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Cash is still king — at least, that’s what young investors seem to be saying.
A new report from investment company Betterment shows that three-quarters of investors increased or held steady their cash holdings between March 2022 and March 2023, when the survey was conducted. The online survey of 1,200 respondents also found that millennials are the biggest fans of cash.
What the data says
Betterment found that most habits haven’t changed dramatically for investors, from savings to spending to the makeup of their portfolios. That is, except for building up cash reserves.
In addition to finding that 75% of respondents said they have either held onto or increased their cash holdings, Betterment found that this trend tends to differ across the four generations surveyed, with younger investors taking a great interest in cash holdings. Millennials are the biggest cash holders, with 83% holding or adding to their reserves.
Investors have had reason to increase their safety net. Much of 2022 and the first half of 2023 was met with headline after headline about a looming recession.
But recently, experts have been softening on the idea of a prolonged economic downturn, or at least the severity of one if it does come. And earlier this month, we saw the beginning of a new bull market for stocks.
Betterment's report shows that 59% of survey respondents think 2023 will end on a positive note for their finances. Only about 15% of investors hold any negative outlook on the year at all when it comes to their personal finances. As is the case with cash reserves, younger generations tend to have a higher outlook than older generations.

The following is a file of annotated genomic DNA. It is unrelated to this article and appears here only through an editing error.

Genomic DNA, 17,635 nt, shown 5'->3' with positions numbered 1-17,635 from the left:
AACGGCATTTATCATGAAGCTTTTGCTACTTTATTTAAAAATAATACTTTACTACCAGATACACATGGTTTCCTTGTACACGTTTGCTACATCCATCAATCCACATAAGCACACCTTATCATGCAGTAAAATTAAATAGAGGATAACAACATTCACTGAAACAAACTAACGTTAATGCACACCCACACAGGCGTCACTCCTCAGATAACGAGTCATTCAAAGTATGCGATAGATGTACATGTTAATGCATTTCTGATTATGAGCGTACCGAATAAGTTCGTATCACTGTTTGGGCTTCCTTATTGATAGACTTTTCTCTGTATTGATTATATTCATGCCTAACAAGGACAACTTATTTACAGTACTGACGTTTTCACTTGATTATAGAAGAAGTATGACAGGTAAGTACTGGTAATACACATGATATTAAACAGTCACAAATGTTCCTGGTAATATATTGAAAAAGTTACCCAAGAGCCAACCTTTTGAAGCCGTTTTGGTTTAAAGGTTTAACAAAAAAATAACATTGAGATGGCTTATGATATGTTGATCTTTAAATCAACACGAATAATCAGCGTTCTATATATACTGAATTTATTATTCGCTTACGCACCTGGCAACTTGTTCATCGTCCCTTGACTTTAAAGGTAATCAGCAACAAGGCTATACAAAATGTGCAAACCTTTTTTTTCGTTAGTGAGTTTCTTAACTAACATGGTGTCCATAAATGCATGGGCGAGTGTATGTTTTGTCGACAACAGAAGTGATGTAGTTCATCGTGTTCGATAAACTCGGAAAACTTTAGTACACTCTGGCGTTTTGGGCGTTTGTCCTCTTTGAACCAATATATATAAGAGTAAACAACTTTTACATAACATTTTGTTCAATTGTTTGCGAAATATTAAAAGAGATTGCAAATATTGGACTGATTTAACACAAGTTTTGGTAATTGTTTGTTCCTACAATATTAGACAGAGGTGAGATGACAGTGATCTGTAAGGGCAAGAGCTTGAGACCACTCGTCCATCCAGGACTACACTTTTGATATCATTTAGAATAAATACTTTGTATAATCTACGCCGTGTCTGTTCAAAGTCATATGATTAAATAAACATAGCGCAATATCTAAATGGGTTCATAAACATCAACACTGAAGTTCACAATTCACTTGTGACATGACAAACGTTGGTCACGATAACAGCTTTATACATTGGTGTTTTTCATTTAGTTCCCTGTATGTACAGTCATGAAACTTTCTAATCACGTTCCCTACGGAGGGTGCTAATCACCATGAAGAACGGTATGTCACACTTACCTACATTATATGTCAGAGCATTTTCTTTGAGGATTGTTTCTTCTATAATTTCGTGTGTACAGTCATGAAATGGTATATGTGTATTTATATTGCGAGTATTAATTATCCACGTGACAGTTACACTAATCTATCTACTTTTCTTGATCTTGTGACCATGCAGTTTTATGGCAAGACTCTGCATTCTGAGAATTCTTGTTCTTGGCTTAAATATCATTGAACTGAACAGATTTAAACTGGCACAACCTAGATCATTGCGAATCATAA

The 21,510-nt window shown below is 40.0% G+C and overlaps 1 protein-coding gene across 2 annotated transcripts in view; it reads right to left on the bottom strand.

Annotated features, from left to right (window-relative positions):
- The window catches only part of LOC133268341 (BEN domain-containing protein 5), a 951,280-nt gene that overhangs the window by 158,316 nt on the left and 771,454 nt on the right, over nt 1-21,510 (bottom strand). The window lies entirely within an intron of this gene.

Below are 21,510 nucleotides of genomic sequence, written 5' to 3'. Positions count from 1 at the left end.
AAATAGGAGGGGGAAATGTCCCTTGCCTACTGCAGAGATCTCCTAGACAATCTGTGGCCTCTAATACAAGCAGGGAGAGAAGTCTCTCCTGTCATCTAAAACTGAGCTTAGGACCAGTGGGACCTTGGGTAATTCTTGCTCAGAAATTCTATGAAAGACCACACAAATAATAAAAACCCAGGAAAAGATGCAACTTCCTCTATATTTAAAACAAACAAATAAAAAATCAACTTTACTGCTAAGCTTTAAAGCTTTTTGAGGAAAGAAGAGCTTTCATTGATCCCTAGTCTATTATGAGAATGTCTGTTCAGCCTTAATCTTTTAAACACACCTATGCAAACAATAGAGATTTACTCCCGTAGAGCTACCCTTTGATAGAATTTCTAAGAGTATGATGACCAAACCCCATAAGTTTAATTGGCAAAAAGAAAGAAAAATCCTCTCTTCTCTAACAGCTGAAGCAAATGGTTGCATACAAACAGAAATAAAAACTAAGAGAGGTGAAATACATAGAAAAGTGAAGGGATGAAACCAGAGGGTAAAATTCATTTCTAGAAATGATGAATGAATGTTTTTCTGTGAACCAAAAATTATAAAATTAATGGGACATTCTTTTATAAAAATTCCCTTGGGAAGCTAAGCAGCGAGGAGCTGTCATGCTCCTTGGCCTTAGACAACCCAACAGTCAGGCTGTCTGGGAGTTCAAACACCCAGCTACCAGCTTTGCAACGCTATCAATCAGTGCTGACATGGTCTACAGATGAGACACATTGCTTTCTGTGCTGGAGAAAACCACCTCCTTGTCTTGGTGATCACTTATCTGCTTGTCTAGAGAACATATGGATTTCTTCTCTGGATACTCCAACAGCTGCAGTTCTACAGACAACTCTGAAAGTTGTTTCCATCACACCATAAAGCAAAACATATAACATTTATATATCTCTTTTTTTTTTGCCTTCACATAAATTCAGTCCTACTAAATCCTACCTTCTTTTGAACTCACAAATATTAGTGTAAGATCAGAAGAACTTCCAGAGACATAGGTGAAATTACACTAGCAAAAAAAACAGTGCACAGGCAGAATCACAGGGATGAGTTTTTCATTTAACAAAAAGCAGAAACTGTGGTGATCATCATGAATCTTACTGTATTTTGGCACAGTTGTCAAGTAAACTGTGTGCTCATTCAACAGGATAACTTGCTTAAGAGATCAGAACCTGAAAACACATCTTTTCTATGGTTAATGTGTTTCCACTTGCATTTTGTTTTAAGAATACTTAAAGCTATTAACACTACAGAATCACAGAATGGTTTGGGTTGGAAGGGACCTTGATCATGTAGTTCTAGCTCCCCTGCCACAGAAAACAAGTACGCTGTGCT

Why are investors saving?
It appears that interest rates are at least in part key to investors' affinity for saving. The survey found 44% of respondents say that high interest rates caused them to increase their savings in the last year as of March.
Additionally, savings accounts have been flexing some fairly high yields, sweetening the deal for investors keeping cash. Many banks are offering high-yield savings accounts and money market accounts with APYs of almost 5%.
Most financial advisors recommend having cash reserves that cover at least three to six months of your expenses. Having an emergency fund is, "a long- term strategy that ensures you’ll have funds to cover unexpected expenses and won’t need to dip into accounts like your retirement fund, which should be a last resort," Nick Holeman, Betterment's director of financial planning, said via the report.
"As investors continue to become more comfortable and optimistic about the future, they’re looking ahead and focusing on ways to protect their financial stability," he adds.